The final episode of HBO’s Silicon Valley — which aired last Sunday — dedicated an uncomfortable amount of time to teasing a potential cameo from T.J. Miller’s Erlich, the show’s firebrand standout character who exited the show a few seasons ago at the turn of the page on Miller’s career (he was accused of sexual assault, and just generally stopped getting work). It was indicative of a broader problem with these latest seasons of a show that seems to be relentlessly in search of its own appeal.
Since Miller left, although even he had become fairly unfunny by that point, the show lost its humour compass; its template for ensuring there are actually gags in an episode. Which isn’t always the case, because Silicon Valley is not inherently a comedy. In fact, you could cut each episode down by no more than 20–30%, retain the entire plot and it would work perfectly fine as a soft cable drama like The Morning Show. Thomas Middleditch, Zach Woods and Kumail Nanjiani — and to a lesser extent Martin Starr — are exceedingly sincere performers; they leak ambition and desperation and all the emotions that crop up weekly in a show about tech bros trying to become billionaires in a world where everyone knows how the fuck compression speeds work. When Silicon Valley debuted, I was spoiled by its charming ensemble of skinny men and pleasantly accessible tech banter. But my political issues with it emerged as I aged out of adolescence: I don’t like the types of people this show asked me to sympathise with. Yes, there are well-meaning and highly intelligent young men working in tech development — some of them are good friends of mine — but the guys on Silicon Valley were… assholes. And they’re not struggling, Beckettian assholes we can sadistically root for. They’re rich assholes living in a nice house playing around on computers all day.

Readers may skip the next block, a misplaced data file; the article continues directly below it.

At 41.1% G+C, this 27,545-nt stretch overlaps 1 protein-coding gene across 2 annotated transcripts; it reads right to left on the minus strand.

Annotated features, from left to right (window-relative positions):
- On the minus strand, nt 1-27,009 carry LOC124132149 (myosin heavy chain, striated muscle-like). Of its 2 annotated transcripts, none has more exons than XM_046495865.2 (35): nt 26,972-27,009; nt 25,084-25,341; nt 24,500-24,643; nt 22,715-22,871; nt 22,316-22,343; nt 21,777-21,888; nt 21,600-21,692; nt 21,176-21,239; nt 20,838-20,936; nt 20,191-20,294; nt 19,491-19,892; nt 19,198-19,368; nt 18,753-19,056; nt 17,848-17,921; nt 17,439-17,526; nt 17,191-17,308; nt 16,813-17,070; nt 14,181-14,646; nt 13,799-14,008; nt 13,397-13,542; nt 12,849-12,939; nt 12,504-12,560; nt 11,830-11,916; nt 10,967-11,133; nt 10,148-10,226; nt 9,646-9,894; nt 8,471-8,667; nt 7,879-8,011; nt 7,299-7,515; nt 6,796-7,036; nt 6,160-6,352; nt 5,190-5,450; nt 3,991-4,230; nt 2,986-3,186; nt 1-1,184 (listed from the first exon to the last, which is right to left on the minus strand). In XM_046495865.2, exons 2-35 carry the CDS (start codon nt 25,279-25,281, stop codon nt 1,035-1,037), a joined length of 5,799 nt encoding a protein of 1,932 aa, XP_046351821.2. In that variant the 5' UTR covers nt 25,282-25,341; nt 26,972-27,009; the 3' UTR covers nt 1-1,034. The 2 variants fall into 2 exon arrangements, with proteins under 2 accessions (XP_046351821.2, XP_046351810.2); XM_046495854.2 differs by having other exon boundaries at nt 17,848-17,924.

At least Erlich was transparent about his intentions. But Nanjiani and Starr’s characters became exhaustingly obnoxious. Middleditch is thoroughly one-note as a performer. As is Matt Ross, forced into a larger role following the death of Christopher Evan Welch and not up to the task. The show’s treatment of women was, while never ill-intentioned, profoundly unimaginative. I doubt an episode ever passed the Bechdel test, maybe once or twice by accident, and Amanda Crew’s Monica proved a worthily aimless figure popping her head in and out of the boys’ misadventures without any real personal goals of her own.
The final episode dialled up the tension for one more algorithmic mishap, this time at a weird tech/rock festival organised by PiedPiper that climaxes with a rat invasion. Then our gang of colleagues reunite ten years on to reflect on their corporate failures. It’s interesting to compare with this year’s Big Bang Theory finale — the show to which this was something of a calmer, more mature older cousin — which gave the heroes the ultimate payoff with a Nobel prize. In this case, PiedPiper goes bust and everyone goes on to something much less impressive. And nobody seems to stay friends because they never really liked each other anyway. It’s dark and honest. And i’m so entirely glad this show too has finally finished. It’s been a long time since I lost interest.